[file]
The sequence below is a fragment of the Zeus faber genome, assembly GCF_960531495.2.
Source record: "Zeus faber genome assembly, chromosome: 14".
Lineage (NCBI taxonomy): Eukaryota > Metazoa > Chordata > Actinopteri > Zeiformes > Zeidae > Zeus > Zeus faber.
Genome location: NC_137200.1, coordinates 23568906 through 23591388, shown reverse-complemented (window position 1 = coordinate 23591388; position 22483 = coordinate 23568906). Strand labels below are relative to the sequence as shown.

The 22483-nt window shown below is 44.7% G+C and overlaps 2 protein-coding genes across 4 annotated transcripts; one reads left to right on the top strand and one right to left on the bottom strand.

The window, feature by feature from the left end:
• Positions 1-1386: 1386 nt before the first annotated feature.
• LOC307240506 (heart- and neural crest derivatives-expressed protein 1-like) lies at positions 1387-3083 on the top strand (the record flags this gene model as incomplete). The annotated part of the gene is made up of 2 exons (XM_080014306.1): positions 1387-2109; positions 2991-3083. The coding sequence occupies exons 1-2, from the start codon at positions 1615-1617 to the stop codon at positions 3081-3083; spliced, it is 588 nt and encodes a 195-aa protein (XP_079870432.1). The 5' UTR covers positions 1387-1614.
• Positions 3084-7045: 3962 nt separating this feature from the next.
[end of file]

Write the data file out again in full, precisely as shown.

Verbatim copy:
The sequence below is a fragment of the Zeus faber genome, assembly GCF_960531495.2.
Source record: "Zeus faber genome assembly, chromosome: 14".
Lineage (NCBI taxonomy): Eukaryota > Metazoa > Chordata > Actinopteri > Zeiformes > Zeidae > Zeus > Zeus faber.
Genome location: NC_137200.1, coordinates 23568906 through 23591388, shown reverse-complemented (window position 1 = coordinate 23591388; position 22483 = coordinate 23568906). Strand labels below are relative to the sequence as shown.

The 22483-nt window shown below is 44.7% G+C and overlaps 2 protein-coding genes across 4 annotated transcripts; one reads left to right on the top strand and one right to left on the bottom strand.

The window, feature by feature from the left end:
• Positions 1-1386: 1386 nt before the first annotated feature.
• LOC307240506 (heart- and neural crest derivatives-expressed protein 1-like) lies at positions 1387-3083 on the top strand (the record flags this gene model as incomplete). The annotated part of the gene is made up of 2 exons (XM_080014306.1): positions 1387-2109; positions 2991-3083. The coding sequence occupies exons 1-2, from the start codon at positions 1615-1617 to the stop codon at positions 3081-3083; spliced, it is 588 nt and encodes a 195-aa protein (XP_079870432.1). The 5' UTR covers positions 1387-1614.
• Positions 3084-7045: 3962 nt separating this feature from the next.